The Mirror News

Dairy giant mooves ahead of the herd

THE Murray Goulburn (MG) factory at Leongatha is set to greatly increase its production of UHT milk at the same time as it cuts carbon emissions, thanks to major investment in energy infrastructure.

With the state government’s Regional Growth Fund contributing $1.5 million towards the upgrade, the Deputy Premier, Minister for Regional and Rural Development and Gippsland South MP Peter Ryan was a welcome guest of the dairy giant at MG’s Leongatha office last Friday.

“It may be Friday the 13th but don’t let that worry you! This is a real signature day for Leongatha and the region,” Mr Ryan told the assembled throng, including a sprinkling of MG board and staff members, South Gippsland Shire Councillors and media.

The Leongatha plant is already well on the way to increasing its production of UHT by more than 100 million litres a year. The necessary upgrade is expected to be completed by next February.

Mr Ryan announced a $22 million project to upgrade energy infrastructure and gas supply at the Leongatha site. The conversion from briquettes to natural gas will see MG cut its carbon emissions by 31,000 tonnes annually.

“This project is critical to helping secure a reliable supply of steam to provide energy, and will underpin MG’s plans to increase UHT capacity at the plant,” Mr Ryan said.

“The expansion means more regional exports, and helps to secure jobs at the plant.

“The energy switch from coal to gas will save the company money and reduce its carbon emissions by 43 per cent.”

Mr Ryan said securing the future of the MG Leongatha plant was critical to the region’s dairy supply chain, with 385 local farms supplying milk to the plant.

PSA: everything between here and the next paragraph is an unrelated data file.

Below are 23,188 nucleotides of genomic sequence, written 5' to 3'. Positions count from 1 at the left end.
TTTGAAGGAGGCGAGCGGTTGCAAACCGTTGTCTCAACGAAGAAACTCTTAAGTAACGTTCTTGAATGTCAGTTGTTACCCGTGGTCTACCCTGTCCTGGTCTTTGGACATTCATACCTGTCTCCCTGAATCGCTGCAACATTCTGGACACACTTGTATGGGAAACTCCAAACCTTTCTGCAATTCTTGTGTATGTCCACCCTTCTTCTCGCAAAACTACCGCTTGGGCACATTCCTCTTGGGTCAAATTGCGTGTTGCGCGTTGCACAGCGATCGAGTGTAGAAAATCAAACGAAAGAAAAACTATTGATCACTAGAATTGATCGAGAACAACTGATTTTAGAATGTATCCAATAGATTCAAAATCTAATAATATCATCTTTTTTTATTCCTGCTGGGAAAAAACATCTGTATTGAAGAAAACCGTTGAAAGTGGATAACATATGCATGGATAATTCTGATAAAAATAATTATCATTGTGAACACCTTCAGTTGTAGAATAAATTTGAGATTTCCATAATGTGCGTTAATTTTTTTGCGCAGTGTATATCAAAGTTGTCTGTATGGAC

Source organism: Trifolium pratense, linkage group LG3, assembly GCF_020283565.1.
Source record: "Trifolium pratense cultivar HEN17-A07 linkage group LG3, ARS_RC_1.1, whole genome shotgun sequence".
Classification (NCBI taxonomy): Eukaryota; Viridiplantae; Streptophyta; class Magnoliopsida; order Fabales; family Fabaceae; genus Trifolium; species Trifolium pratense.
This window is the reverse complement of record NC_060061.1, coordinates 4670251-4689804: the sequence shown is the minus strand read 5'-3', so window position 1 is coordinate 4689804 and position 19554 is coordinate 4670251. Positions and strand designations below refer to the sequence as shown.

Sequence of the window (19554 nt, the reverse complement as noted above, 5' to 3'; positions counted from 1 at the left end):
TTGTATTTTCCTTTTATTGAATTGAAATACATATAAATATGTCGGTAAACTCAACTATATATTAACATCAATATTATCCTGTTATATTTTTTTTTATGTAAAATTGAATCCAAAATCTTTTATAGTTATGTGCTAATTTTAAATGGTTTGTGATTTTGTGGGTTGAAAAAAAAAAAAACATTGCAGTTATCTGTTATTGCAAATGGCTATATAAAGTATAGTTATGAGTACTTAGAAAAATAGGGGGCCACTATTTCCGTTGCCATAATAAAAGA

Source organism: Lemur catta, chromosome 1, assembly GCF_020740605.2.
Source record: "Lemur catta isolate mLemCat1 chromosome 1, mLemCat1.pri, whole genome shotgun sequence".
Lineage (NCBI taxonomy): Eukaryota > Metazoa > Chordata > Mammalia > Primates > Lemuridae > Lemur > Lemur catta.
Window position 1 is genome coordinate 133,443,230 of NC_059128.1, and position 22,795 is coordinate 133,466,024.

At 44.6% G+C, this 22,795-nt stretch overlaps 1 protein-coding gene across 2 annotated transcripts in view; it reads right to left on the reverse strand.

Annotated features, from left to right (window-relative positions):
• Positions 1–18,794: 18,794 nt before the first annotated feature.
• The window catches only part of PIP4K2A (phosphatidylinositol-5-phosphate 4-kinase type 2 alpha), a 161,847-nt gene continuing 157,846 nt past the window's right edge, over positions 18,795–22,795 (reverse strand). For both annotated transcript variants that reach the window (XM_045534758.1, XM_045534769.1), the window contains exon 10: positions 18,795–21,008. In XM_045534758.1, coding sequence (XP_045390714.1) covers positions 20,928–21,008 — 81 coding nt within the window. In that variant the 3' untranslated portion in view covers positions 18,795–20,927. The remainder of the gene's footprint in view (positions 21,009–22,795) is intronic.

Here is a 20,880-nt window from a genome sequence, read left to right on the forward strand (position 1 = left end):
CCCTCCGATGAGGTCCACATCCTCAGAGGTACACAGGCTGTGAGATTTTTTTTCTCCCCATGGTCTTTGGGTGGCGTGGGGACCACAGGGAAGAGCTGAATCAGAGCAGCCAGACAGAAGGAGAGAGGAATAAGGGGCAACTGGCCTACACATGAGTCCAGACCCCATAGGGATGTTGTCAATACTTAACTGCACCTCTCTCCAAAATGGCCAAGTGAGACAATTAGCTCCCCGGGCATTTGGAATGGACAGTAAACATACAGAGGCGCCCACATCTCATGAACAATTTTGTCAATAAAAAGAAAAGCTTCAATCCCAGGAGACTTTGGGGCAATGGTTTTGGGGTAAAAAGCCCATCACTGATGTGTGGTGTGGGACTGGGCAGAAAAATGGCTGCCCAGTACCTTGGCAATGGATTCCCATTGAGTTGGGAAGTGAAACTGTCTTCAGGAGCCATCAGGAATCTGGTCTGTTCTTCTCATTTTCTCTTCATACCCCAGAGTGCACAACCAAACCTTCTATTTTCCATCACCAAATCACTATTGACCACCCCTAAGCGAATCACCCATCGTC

“The gas infrastructure upgrade will benefit gas consumers in Leongatha and has the potential to support further industry investment, specifically through the provision of upgraded city gates, 26 connection points and seven kilometres of pipeline.”

MG Chairman Phil Tracy thanked Mr Ryan, saying the Regional Growth Fund support to upgrade the natural gas supply network was critical to MG being able to use natural gas.

“It is also critical infrastructure needed to allow MG to expand our UHT capacity at Leongatha,” said Mr Tracy, adding that by expanding its UHT capacity MG would be able to improve the international competitiveness of the Leongatha site.

“Supplying products into Asia is firmly in our mindset. We know we have to operate at world’s best standards in terms of efficiency to be successful in Asia.”

He said that he expected about half of the UHT milk generated from the increased capacity to go to the growing south east Asian market.

“We are very very grateful for the state government support and will look for support from the new federal government,” added Mr Tracy.

While at Leongatha, Mr Ryan also officially opened two other recently completed MG projects funded by Regional Development Victoria.

They include the $13.5 million Leongatha Water Recycling Project, in which

Regional Development Victoria and the Department of Environment and Primary Industries invested $2 million each.

The project involved the installation of plant and equipment to recycle, treat and reuse water.

“The project reduced MG’s reliance and demand on town water and reduced the amount and load of wastewater being discharged from the plant to the Leongatha Waste Water Treatment Plant,” Mr Ryan said.

“This project delivered MG water savings of 390 ML in 2010/11 and 404 ML in 2011/12 – an excellent result.”

The $5.6 million Leongatha Water and Energy Project was also opened by Mr Ryan. Regional Development Victoria had invested $1.57 million into the project, which saw a steam turbine installed at the plant to generate electricity.

“Since the turbine became operational the cooperative has been able to save about $80,000 in energy bills and also cut carbon emissions by 1200 tonnes,” Mr Ryan said. “This is a win-win for the cooperative and the environment.”


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